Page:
Until C99 becomes more widely implemented, it's best to restrict yourself to a common subset of features available in both C89 and C99. That's not terribly difficult because you can use good style C89 and you're pretty much there. The bad news is that you need to have at least a passing familiarity with the standard.
    My best code is written with the delete key.

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    Quote Originally Posted by @nthony
    So generally, is this a good, bad or neutral thing?
    None of these. It's a language feature. If you use it well, it's a good thing. If you abuse it, it's a bad thing. If you use it in a way that makes little difference one way or the other .....

    Personally, I find it a good thing, but I tend to use it in C++ rather than in C code. And in C++ it is a good feature, as it allows control over when an object is created. As long as I don't abuse the feature

    Quote Originally Posted by @nthony
    Should I feel guitly that my compiler lets me "get away" with this? Or should I feel justified in using a newer C standard?
    That's up to you. If you only ever use compilers that support this feature, and don't give your code to someone who uses different compilers, there is no need to feel guilty about using this feature. If, however, there is any potential your code will be ported to a compiler that doesn't use this feature, then you should never use it.

    Incidentally, it is quite easy to get the same control over lifetime of variables, even if your compiler does not support this feature. For example;
    Code:
    int main()
    {
         /* assume we have a compiler that supports this */
         function();
         int x = some_result_we_could_not_compute_before_calling_function();
         some_other_function_call(x);
    }
    is functionally equivalent to;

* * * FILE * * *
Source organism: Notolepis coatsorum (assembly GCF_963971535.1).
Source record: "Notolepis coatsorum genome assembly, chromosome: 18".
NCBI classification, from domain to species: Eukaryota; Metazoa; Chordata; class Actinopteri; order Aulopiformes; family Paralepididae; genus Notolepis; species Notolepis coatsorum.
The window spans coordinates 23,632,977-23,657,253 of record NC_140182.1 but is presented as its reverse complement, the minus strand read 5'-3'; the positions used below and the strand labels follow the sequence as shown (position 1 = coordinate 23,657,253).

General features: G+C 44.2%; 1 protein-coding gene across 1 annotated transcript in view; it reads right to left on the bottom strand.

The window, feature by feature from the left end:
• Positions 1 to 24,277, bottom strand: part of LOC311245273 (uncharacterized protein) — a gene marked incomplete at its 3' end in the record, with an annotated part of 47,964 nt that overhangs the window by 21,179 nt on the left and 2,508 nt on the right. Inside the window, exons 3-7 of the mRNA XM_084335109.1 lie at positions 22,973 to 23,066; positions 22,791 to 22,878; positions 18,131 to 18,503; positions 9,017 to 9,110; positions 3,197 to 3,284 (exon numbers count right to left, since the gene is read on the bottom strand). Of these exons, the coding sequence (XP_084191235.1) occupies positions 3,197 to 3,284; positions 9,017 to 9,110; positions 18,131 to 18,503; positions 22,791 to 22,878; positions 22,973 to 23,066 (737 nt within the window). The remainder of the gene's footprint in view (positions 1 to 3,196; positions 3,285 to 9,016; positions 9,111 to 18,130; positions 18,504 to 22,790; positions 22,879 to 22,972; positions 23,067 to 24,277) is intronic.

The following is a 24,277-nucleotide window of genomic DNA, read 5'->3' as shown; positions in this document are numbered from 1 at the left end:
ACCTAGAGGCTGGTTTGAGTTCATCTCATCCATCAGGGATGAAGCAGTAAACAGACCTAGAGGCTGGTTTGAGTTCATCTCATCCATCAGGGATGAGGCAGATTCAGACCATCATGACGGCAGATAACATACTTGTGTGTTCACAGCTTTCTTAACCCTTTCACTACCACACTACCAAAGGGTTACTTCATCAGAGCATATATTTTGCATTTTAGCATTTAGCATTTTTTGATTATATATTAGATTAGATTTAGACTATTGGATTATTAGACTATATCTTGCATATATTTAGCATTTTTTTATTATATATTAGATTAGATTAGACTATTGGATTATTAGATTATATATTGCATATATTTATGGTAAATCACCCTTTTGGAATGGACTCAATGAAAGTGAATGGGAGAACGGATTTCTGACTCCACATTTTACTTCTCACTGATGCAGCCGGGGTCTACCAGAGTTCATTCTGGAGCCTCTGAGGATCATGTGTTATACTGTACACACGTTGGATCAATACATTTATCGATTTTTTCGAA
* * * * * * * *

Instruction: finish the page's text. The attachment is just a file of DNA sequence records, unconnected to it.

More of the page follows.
Code:
    int main()
    {
         /* assume we have vanilla C 89 compiler */
         function();
         {
             int x = some_result_we_could_not_compute_before_calling_function();
             some_other_function_call(x);
         }
    }
    In fact, if you look at behaviour of some older compilers that converted early versions of C++ into C (where the C compiler didn't support this behaviour), you will find they did this sort of simple translation.

  8. #8
    and the hat of wrongness Salem's Avatar
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    > Most newer IDE's seem to let you declare a variable anywhere you want, whereas some older IDE's complain
    First you need to understand the difference between
    - A language, as defined by an ISO standard.
    - An implementation of that language, typically the compiler and linker.
    - An IDE which is a collection of compatible tools (editor, debugger, help files) which have bugger all to do with the language at all. For example, you can write code using notepad, and compile it with the compiler which comes with Visual Studio. It makes no sense to say "I compiled it with notepad".

    > Should I feel guitly that my compiler lets me "get away" with this?
    It doesn't matter, so long as it's an informed choice.
    You can only have an informed choice if you actually know the language as documented by the standards, rather than from your observations of a particular implementation.

    > p.s. the compilers that let me declare anywhere are CodeBlocks and Dev-C++, whereas Quincy 99 does not)
    Again, an IDE is not a compiler.

    It's also the portability of that mush between your ears that you also have to worry about, even if you've no intention of compiling your current project on another platform. You could be in programming for a very long time, and it's something worth taking the time to get right.
    I've used countless C compilers, so I really have no time for any of the "foo works on the bar compiler".
    If you dance barefoot on the broken glass of undefined behaviour, you've got to expect the occasional cut.